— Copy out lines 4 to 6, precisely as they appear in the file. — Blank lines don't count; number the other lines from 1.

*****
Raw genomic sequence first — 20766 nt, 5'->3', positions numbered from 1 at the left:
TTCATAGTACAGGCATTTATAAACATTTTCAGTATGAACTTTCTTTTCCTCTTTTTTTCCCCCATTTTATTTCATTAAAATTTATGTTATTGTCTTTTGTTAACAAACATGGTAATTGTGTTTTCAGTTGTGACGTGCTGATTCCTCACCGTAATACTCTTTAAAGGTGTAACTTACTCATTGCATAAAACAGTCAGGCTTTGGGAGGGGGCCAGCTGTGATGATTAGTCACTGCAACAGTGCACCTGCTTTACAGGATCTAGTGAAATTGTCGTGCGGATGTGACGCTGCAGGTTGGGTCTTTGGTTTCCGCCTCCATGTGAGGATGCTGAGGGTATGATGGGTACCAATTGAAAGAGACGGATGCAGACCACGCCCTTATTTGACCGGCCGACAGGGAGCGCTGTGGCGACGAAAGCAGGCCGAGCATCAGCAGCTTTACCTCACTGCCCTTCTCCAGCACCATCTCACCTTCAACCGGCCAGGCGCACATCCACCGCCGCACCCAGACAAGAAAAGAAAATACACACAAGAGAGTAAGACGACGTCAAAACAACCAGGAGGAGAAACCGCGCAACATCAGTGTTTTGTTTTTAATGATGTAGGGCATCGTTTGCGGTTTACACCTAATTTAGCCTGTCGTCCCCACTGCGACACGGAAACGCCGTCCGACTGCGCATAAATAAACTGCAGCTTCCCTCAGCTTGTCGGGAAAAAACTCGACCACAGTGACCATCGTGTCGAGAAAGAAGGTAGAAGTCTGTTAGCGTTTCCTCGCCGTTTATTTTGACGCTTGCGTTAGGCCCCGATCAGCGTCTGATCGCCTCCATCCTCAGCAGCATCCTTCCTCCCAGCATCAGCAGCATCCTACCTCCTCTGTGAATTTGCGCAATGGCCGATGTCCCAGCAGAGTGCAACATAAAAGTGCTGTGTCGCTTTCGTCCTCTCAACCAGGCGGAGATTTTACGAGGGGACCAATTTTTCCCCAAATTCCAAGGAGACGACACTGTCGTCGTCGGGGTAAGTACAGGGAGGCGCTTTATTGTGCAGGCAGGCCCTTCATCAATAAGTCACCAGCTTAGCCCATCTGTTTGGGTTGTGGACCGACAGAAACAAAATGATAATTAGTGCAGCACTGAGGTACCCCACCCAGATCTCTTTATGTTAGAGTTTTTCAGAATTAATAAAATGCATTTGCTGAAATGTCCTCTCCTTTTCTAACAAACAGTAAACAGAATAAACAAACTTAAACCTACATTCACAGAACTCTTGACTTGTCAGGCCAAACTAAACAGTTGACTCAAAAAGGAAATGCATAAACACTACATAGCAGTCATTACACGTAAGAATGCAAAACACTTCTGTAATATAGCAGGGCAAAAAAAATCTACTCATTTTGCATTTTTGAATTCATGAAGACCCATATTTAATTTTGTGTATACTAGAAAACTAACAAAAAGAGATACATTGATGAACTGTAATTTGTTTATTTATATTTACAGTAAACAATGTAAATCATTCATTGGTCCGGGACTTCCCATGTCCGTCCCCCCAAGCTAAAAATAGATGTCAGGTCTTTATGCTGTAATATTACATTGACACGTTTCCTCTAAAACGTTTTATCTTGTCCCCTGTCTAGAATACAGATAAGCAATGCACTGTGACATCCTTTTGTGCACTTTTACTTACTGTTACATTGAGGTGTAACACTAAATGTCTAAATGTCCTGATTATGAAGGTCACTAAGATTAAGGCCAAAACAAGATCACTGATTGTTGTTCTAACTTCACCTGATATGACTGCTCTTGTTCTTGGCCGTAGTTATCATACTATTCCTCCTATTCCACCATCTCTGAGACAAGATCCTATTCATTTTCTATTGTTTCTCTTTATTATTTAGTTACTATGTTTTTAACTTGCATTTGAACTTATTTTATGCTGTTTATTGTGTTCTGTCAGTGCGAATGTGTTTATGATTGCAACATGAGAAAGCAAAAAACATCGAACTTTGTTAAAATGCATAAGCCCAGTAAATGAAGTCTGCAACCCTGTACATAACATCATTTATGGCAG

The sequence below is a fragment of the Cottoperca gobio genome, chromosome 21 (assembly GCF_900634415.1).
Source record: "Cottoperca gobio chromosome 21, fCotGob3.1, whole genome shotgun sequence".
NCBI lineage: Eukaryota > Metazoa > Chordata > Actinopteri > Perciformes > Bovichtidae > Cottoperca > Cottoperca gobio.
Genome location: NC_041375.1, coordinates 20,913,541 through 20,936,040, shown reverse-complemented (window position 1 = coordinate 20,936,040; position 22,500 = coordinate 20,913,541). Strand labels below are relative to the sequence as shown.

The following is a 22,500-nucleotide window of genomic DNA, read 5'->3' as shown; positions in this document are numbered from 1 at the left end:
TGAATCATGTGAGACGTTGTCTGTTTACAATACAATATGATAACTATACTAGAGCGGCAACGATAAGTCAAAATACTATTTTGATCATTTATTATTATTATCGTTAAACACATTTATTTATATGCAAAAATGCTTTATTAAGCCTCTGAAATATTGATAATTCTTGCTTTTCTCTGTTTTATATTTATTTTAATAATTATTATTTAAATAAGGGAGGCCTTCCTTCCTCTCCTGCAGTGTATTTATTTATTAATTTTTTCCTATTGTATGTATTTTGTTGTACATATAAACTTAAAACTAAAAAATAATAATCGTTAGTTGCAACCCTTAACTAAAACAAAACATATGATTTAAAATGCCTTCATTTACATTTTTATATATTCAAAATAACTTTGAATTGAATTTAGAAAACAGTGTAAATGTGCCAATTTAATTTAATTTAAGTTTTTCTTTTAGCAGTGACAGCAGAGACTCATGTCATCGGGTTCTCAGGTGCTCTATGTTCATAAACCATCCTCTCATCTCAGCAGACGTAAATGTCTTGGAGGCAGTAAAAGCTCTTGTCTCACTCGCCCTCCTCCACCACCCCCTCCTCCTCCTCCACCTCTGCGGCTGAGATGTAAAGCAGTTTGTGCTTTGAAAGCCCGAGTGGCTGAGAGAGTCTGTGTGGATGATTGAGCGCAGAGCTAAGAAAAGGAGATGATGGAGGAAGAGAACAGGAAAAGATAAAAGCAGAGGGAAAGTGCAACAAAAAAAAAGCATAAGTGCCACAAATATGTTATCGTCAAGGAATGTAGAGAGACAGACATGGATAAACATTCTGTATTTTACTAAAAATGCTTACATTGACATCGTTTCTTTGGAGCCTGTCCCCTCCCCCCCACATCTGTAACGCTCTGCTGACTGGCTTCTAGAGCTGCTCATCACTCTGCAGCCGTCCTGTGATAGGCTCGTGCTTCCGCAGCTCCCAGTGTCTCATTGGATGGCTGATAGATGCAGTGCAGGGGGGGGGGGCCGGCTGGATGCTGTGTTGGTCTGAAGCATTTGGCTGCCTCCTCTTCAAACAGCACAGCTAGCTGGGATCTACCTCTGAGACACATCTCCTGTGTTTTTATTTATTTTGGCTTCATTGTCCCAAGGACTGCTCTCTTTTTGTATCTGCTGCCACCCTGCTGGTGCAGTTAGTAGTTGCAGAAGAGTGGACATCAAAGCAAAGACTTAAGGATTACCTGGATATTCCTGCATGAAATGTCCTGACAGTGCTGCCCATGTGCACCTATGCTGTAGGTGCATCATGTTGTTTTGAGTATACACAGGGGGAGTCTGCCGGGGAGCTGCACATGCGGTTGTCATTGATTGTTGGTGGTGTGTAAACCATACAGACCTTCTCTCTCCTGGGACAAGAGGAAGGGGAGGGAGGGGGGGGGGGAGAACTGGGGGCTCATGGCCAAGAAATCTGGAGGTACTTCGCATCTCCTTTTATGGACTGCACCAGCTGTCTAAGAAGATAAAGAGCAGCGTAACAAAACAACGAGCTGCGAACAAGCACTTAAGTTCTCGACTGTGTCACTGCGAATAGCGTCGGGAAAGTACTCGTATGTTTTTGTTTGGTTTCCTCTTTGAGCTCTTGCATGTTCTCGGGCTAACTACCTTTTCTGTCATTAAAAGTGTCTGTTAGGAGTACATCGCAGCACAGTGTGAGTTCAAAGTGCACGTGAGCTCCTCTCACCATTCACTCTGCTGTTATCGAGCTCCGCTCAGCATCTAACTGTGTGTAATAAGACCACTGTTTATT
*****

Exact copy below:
Source record: "Cottoperca gobio chromosome 21, fCotGob3.1, whole genome shotgun sequence".
NCBI lineage: Eukaryota > Metazoa > Chordata > Actinopteri > Perciformes > Bovichtidae > Cottoperca > Cottoperca gobio.
Genome location: NC_041375.1, coordinates 20,913,541 through 20,936,040, shown reverse-complemented (window position 1 = coordinate 20,936,040; position 22,500 = coordinate 20,913,541). Strand labels below are relative to the sequence as shown.